The neighbourhood is back

Photo by Daniel Frank on

Eventually there had to be some kind of upside to Coronavirus lockdown, the stay at home sentence which bans spending time with anyone outside of your household or going out for non-essential reasons. 

The mental health challenges are obvious. We put all plans on hold. We have to process the grief of everything being turned upside down. We are lonely and miss people.

But I have noticed that neighbours are rallying together. In the development where I live, flats are either studios, one or two bedrooms. They are small spaces. We keep mainly to ourselves in a way that Londoners do. I’ve written about this before – it’s the big city bubble, the mutual agreement not to disturb each other. Now that we’re trapped though, it’s time to communicate.

One neighbour figures out how many steps it takes to walk round the large car park of the development and we chat as we try to keep steps up on our permitted exercise breaks. Another helps to get my bike road worthy so I can take a wobbly spin round the now quiet streets. People ask if you need anything from the shops. That sense of community is here. Things had to get pretty bleak first, but here we are.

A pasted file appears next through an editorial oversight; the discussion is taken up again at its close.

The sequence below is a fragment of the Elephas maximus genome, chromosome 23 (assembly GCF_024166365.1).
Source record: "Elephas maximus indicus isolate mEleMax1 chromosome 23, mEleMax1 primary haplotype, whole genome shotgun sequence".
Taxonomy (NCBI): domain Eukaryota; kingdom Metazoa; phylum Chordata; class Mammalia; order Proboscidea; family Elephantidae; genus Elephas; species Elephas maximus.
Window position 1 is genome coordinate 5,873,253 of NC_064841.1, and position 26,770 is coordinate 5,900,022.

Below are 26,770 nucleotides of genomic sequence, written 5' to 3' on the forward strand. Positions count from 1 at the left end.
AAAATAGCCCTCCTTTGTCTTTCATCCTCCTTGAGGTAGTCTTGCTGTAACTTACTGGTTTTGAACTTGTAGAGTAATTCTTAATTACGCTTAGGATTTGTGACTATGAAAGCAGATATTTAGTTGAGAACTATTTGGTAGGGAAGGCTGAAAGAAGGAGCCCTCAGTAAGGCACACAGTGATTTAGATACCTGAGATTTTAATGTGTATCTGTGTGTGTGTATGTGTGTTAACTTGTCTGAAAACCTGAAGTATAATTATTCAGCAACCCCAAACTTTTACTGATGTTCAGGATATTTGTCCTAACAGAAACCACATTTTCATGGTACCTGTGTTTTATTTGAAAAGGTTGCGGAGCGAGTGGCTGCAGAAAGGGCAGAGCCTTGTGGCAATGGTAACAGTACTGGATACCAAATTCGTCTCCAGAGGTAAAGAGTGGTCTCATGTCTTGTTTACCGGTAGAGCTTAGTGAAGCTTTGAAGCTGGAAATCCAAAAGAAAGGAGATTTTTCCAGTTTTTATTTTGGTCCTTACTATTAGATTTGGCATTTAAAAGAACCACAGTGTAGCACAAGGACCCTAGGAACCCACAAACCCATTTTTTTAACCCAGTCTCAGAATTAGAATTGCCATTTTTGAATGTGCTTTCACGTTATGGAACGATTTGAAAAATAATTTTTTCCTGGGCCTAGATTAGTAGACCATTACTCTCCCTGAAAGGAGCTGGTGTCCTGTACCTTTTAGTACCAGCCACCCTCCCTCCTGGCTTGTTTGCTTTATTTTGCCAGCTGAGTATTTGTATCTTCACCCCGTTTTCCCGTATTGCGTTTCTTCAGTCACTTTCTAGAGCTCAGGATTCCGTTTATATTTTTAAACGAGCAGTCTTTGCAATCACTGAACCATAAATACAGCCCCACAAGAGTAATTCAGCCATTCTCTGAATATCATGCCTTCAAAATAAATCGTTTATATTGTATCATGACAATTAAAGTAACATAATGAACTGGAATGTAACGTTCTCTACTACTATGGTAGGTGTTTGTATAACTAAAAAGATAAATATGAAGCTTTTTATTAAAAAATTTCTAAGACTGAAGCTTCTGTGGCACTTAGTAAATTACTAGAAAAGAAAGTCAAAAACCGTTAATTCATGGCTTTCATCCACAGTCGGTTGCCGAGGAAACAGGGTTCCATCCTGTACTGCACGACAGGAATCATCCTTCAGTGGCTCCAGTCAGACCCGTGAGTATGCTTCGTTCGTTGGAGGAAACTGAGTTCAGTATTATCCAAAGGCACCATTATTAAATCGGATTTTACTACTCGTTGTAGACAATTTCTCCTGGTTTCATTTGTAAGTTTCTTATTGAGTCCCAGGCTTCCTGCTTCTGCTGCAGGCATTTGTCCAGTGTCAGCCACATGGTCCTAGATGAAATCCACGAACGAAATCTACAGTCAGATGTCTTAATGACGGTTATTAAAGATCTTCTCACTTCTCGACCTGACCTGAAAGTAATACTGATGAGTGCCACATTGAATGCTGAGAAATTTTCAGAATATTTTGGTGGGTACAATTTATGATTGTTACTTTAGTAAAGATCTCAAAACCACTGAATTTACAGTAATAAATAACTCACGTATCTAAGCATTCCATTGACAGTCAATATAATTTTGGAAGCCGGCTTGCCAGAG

Delivery drivers bring us goods from the distant outside world. I thank them profusely. They are working without enough protection to keep us supplied. Along with the Internet, they are our lifelines. 

On my daily walks, I observe my neighbours like never before. There are couples on balconies, the ones who share a bottle of wine on their patio or the ones who exercise together. There is a family who sit outside with their shisha pipe, whilst others entertain babies and toddlers. We’re all in this thing together now, trying to make the best of our homes, trying to stay well and healthy.

Nature is also booming. Is it my eyes or do the flowers seem brighter? The tulips bursting open towards the sun, the daffodils in every corner, pink blossom dancing in trees. Squirrels are getting bold, ravaging inside plant pots and finding treasure. Birds sing to accompany my fractured sleep. Cats swagger around, blissfully free of the virus worries. Look, they seem to be saying, when humans stop messing up the world we can actually enjoy it too.

So the neighbourhood returns. And in a strange way, so does hope. 

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